For Americans looking for high-paying jobs, one field offers the best chances for lucrative remuneration: health care.
While other industries have been hit by wage stagnation, health care continues to offer jobs with steadily growing pay and big salaries, according to a new study from CareerCast. Of course, not every health care job provides a big paycheck. Some home health care aides, for instance, have joined the Fight for $15 movement to protest their low wages.
Still, five of the nine best-paying jobs in America are in the health care industry, although they all require years of post-graduate study and a significant investment of time and money. Indeed, some of these professionals can accrue as much as $500,000 in student debt before they're able to start earning high salaries.
The other four best-paying jobs of 2015 aren't quite as intensive when it comes to training and investment in education. Some of them may require an MBA, but at least two offer high-paying salaries to those with undergraduate degrees in their fields.
Read on to learn about these nine top-paying jobs.
9. Air traffic controller: $122,340
Although working as an air traffic controller brings a nice paycheck, it also includes a large dose of stress. Because they control the flow of aircraft in and out of an airport and through innumerable miles of flight routes, air traffic controllers are responsible for the safety of millions of people. The job requires a high degree of concentration.
8. Data scientist: $124,150
This fledging field is offering big rewards to people with the right talents and training. While graduate work isn't required to get a job as a data scientist, it helps to have a bachelor's degree in a related field. Data science programs are offered at universities including Columbia University and New York University.
7. Orthodontist: $129,110
Becoming an orthodontist requires graduating from dental school, followed by earning a Doctor of Dental Surgery or a Doctor of Dental Medicine degree. After that, students pursue a post-doctoral orthodontics program. All that training can take 10 years.
6. Petroleum engineer: $130,050
Getting a job as a petroleum engineer doesn't require post-graduate work, although applicants will need a bachelor's degree in a related field. Because of the industry's interest in new ways of extracting petroleum and refining, the job is expected to have strong growth over the next few years.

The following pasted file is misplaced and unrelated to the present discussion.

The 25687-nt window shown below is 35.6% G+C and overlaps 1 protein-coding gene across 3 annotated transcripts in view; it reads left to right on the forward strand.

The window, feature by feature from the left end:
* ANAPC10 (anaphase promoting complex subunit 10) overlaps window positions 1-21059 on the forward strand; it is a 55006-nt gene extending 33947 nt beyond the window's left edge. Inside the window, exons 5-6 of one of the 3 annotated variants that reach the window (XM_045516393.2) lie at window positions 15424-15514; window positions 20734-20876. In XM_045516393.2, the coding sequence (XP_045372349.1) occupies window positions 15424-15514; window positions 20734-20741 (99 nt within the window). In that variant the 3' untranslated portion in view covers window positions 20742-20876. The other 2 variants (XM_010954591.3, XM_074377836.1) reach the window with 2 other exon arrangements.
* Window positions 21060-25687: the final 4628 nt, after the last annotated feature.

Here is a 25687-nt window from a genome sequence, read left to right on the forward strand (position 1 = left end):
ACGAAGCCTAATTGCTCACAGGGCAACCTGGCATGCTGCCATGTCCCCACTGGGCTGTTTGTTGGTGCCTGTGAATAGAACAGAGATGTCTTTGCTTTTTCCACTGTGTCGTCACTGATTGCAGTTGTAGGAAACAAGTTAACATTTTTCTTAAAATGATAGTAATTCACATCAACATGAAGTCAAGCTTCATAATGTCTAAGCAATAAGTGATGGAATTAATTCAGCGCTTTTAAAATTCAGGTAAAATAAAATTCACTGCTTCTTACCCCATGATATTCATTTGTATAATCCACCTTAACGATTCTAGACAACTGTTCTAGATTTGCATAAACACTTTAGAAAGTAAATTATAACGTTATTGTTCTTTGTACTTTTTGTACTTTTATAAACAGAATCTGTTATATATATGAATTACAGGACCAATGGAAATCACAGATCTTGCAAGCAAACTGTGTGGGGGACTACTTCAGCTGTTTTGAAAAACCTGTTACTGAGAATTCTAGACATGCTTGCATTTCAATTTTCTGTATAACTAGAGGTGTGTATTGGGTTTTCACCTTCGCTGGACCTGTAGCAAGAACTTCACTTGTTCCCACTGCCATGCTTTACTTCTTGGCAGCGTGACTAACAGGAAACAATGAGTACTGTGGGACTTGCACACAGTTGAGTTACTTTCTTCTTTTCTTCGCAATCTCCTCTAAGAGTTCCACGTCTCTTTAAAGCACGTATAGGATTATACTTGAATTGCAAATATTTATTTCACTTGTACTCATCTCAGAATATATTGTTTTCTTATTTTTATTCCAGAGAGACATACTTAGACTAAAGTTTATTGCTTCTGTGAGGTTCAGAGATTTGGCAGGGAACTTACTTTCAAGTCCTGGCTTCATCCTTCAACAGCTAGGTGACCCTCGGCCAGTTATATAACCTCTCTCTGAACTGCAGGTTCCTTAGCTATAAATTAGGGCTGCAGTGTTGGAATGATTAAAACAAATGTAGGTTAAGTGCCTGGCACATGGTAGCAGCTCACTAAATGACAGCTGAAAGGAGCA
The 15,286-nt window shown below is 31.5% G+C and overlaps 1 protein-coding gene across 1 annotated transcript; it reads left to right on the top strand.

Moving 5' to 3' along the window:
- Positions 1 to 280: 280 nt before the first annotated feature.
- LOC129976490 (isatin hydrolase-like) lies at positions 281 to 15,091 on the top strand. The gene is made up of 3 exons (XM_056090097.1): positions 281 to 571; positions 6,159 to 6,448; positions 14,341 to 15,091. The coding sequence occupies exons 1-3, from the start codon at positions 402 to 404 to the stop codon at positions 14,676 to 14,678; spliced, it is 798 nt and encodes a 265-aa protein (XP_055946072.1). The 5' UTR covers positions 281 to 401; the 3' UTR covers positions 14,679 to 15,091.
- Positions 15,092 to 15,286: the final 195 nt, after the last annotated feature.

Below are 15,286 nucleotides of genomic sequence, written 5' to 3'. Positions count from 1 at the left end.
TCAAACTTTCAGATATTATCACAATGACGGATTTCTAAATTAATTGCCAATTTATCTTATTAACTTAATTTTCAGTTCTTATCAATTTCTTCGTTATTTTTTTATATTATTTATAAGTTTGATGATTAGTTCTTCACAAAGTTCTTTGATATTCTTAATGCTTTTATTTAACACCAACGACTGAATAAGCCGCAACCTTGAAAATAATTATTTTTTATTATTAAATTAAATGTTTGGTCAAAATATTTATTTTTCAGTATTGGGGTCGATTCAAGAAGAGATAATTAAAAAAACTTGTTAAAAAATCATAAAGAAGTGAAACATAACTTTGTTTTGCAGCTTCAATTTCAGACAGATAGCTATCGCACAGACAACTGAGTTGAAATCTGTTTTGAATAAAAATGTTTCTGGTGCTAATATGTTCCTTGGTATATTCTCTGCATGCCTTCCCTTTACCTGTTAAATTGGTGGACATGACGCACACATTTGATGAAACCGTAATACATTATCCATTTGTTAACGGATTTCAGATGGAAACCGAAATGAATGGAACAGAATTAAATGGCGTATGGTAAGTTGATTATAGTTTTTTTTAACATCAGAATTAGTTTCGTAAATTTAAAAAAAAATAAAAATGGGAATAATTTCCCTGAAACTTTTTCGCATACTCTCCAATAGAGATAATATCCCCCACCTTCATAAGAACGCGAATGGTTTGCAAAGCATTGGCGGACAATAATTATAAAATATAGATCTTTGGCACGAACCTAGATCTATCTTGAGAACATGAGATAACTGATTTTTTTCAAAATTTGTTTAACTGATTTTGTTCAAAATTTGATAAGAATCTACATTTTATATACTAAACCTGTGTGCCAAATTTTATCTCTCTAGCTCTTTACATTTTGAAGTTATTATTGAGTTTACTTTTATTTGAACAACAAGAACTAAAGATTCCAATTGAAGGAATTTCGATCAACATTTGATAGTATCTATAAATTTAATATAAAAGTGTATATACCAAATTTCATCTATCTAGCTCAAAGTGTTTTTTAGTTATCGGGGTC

5. Dentist: $146,340
While dentists earn high salaries, that comes with a downside: dealing with stress from sometimes fearful patients.
Getting into dental school can be competitive, so it helps to have a high GPA. Good fine-motor skills are also a plus, according to the University of Florida's College of Dentistry.
4. Corporate executive (senior level): $173,320
An MBA can help corporate executives reach senior ranks, ensuring higher pay and perks. Still, it's not always necessary, according to CareerCast, which points to Facebook (FB) CEO Mark Zuckerberg as an example. Zuckerberg dropped out of Harvard as an undergrad to start the social-media giant.
High pay for corporate execs has sparked discussion of income inequality. Policymakers and economists question why compensation for CEOs and other top executives is surging while wages for the rank-and-file are stagnating or even falling.
The CEO-to-worker pay ratio stood at 331:1 in 2013, compared with 46:1 in 1983, according to the AFL-CIO.
3. Physician, general practice: $180,180
Like surgeons and psychiatrists, general-practice physicians are slated to see higher-than-average projected growth over the next seven years.
That's partly because baby boomer physicians are starting to retire from their medical practices, but the aging population means demand for medical professionals is only increasing. By 2015, the demand for general physicians will exceed supply by as many as 31,100 doctors, according to the Association of American Medical Colleges.
Some medical students are opting to enroll in training for medical specialties such as dermatology and sports medicine because they tend to pay more than general practice.
2. Psychiatrist: $181,880
Psychiatrists, like surgeons, require years of training. After graduating from medical school, students enroll in a four-year residency program. Following that, they need to pass a state's board exam to become licensed to practice.
Aside from the high pay, psychiatrists report emotional rewards from the job, according to a Medscape report. About two-thirds of psychiatrists said the best part of their jobs were either their relationship with patients or finding answers to their patients' problems.
1. Surgeon: $352,220
Surgeons are the top earners in CareerCast's analysis of data from the Bureau of Labor Statistics. While the annual median wage of $352,220 is far above the U.S. median household income of $52,250, surgeons often take on a huge amount of debt.
The median debt level for medical school graduates is $170,000, according to the Association of American Medical Colleges.
Some specialists can make far more than the median wage, however. Neurological surgeons take home about $520,000 annually in their first year after their residency, according to the AAMC.